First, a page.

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Member Since 15 May 2012
Online Last Active Today, 02:42 AM

Topics I've Started

When/where does handedness really matter?

11 March 2013 - 07:32 PM

scgames, on 11 Jun 2009 - 12:24, said:snapback.png

Just a quick comment on the 'handedness' issue. Generally speaking, the (geometric) handedness of the coordinate system used should not affect your math library code (by which I mean code that constructs or manipulates vectors, matrices, quaternions, and so on). In other words (for example) a function that builds a rotation matrix or quaternion or computes the cross product of two vectors should be exactly the same regardless of the handedness of the coordinate system being used.

Projection transforms and 'view' transforms (e.g. a 'look at' transform) are exceptions in that they're generally constructed differently for left- and right-handed systems. The differences actually have to do with which direction is considered 'forward' in view space, but are also an indirect result of the coordinate system handedness and the convention that the positive x axis should point to the right in view space.

As for computing cross products, with a typical orthonormal basis the relationships between the vectors should be:

x = yXz
y = zXx
z = xXy
If you're seeing the arguments flipped around depending on handedness, you might be looking at a 'look at' function (where the flipping is related to which direction is to be considered forward in view space).

Even though most functions should be unaffected by handedness, you may find that the results of applying said functions change when switching handedness. For example, triangle windings may flip, models may be mirrored, and rotations may appear to go the 'wrong' way. In these cases though it's the input data that should be changed, not the functions that work with the data.

Also, keep in mind that the DirectX/D3D and OpenGL APIs differ in a few other ways as well, most notably matrix layout (row major vs. column major), vector notation (row vs. column vectors) and the near plane distance for the canonical view volume (zero vs. negative one). The issues of matrix layout, vector notation, and coordinate system handedness are often confused with each other, but in fact they are three separate and unrelated issues (although they can interact with each other in ways that can be quite confusing).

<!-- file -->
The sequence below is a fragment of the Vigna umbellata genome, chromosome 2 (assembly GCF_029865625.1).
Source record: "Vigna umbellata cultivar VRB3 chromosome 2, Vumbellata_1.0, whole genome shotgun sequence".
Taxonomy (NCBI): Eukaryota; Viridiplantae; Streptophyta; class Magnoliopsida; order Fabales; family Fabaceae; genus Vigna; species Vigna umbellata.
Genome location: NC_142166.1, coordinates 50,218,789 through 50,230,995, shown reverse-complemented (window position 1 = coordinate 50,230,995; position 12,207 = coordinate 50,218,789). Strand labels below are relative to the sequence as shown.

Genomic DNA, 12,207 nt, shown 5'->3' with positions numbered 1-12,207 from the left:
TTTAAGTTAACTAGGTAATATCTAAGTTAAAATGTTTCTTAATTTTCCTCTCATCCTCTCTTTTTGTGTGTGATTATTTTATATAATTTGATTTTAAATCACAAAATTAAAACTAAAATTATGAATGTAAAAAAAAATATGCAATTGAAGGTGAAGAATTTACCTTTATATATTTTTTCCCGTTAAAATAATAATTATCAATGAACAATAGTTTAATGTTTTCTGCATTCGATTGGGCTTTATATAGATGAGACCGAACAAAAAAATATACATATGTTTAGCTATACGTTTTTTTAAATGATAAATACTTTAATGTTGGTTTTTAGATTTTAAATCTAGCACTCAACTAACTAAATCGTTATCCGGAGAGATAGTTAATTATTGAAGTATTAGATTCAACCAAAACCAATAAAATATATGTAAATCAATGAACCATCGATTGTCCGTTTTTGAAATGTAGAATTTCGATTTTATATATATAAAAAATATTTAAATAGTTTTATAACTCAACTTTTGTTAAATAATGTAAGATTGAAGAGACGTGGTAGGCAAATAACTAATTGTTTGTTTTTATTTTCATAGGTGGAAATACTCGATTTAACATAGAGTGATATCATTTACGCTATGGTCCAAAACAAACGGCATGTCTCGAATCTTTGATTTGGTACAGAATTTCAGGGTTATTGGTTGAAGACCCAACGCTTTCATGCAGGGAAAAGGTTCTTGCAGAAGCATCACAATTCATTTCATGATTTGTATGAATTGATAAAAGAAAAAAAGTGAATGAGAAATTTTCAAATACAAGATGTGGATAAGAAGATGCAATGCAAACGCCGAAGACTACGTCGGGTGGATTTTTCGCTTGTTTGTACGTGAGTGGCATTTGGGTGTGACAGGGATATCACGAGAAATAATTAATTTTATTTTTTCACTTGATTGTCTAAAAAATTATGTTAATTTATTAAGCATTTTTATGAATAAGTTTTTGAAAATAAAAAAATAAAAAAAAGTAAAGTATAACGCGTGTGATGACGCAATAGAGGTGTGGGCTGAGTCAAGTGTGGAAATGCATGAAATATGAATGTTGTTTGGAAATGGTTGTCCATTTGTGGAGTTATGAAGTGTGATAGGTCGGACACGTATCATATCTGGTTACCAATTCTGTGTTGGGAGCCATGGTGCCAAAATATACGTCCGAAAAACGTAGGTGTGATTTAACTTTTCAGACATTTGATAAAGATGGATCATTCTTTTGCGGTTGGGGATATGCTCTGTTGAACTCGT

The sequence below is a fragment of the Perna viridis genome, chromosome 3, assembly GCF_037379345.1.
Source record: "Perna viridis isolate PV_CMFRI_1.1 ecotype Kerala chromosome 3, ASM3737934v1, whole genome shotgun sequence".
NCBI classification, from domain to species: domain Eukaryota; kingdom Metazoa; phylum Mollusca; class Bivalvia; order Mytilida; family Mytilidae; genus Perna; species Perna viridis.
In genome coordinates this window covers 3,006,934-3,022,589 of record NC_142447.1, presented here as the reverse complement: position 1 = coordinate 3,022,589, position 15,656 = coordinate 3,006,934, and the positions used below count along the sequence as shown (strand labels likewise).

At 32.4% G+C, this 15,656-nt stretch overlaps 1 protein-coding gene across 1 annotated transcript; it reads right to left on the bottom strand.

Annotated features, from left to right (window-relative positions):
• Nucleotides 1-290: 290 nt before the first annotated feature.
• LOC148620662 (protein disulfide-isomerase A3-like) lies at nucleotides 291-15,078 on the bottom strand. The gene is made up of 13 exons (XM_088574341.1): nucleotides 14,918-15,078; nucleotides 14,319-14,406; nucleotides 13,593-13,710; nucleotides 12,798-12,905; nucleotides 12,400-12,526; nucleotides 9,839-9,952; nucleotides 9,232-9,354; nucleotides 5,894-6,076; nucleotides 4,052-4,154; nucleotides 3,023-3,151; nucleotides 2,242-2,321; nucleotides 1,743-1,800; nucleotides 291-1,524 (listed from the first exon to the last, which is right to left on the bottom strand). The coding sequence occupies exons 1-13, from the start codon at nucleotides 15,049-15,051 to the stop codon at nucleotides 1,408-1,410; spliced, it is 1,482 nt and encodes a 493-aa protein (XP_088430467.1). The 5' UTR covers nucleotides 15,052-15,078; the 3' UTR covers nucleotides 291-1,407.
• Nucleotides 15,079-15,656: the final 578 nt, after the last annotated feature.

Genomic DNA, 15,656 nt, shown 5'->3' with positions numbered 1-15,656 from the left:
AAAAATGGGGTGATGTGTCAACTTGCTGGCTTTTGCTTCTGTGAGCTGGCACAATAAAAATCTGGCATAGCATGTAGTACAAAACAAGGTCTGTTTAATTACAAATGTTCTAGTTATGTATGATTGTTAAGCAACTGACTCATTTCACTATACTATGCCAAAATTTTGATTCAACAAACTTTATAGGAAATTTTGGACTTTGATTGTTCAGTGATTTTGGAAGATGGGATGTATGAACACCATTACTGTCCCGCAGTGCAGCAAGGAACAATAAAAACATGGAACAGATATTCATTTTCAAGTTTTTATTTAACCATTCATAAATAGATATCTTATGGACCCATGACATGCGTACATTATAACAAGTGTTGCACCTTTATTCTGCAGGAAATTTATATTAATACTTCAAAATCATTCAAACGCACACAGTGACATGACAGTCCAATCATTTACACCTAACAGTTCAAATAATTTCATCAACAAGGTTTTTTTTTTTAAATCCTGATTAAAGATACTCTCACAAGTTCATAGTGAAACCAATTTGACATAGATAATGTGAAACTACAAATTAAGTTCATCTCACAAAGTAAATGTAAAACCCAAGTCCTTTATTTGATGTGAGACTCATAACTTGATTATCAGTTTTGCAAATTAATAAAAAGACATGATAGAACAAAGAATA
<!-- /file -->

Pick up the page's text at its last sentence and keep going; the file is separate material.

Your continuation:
This led me to thinking about coordinate system handedness and I see the point that numbers are numbers and the formula for cross or dot product are the same irrespective of the human who perceives it and hence we'd get the same results be it we consider data in any handedness. Then why do we see handedness conversions being talked about? i.e. converting some asset from one handed system to another doesn't seem to make sense; say a triangle data of v0 = (0, 0, 0), v1 = (0, 0, 1), v2 = (1, 0, 1) could be interpreted as a triangle irrespective of the system used and in both cases the base of the triangle would be away from the origin, hence why would this (or any asset/mesh) data be called LHS or RHS.


Also in another post I noticed this



you can test the "handedness" of a coordinate
system given the basis {v1, v2, v3}.

if (v1 x v2) . v3 > 0, then it''s right-handed.
if (v1 x v2) . v3 < 0, then it''s left-handed


but what beats me is, even here, I'm unable to differentiate the handedness, since in both systems, i x j = k and there by k.k will always be > 0 (k^2, to be exact), then how does the above hold true?


Handedness is something that is only in the mind of the human who interprets the data; say in a model file, after all the numbers present are just numbers and they don't've any inherent handedness bound to them (or am I wrong here?), then why do we talk about conversion from one system to another? Is it because of the graphics API that we use (which I think shouldn't be the reason since both GL and DX supports both handedness is what I read); so I'm really confused on what circumstance does the handedness really matter. If, I, the developer always interpret/see all data in RHS, then when would I be bitten by it and why?


It'd be great if someone can explain this to me.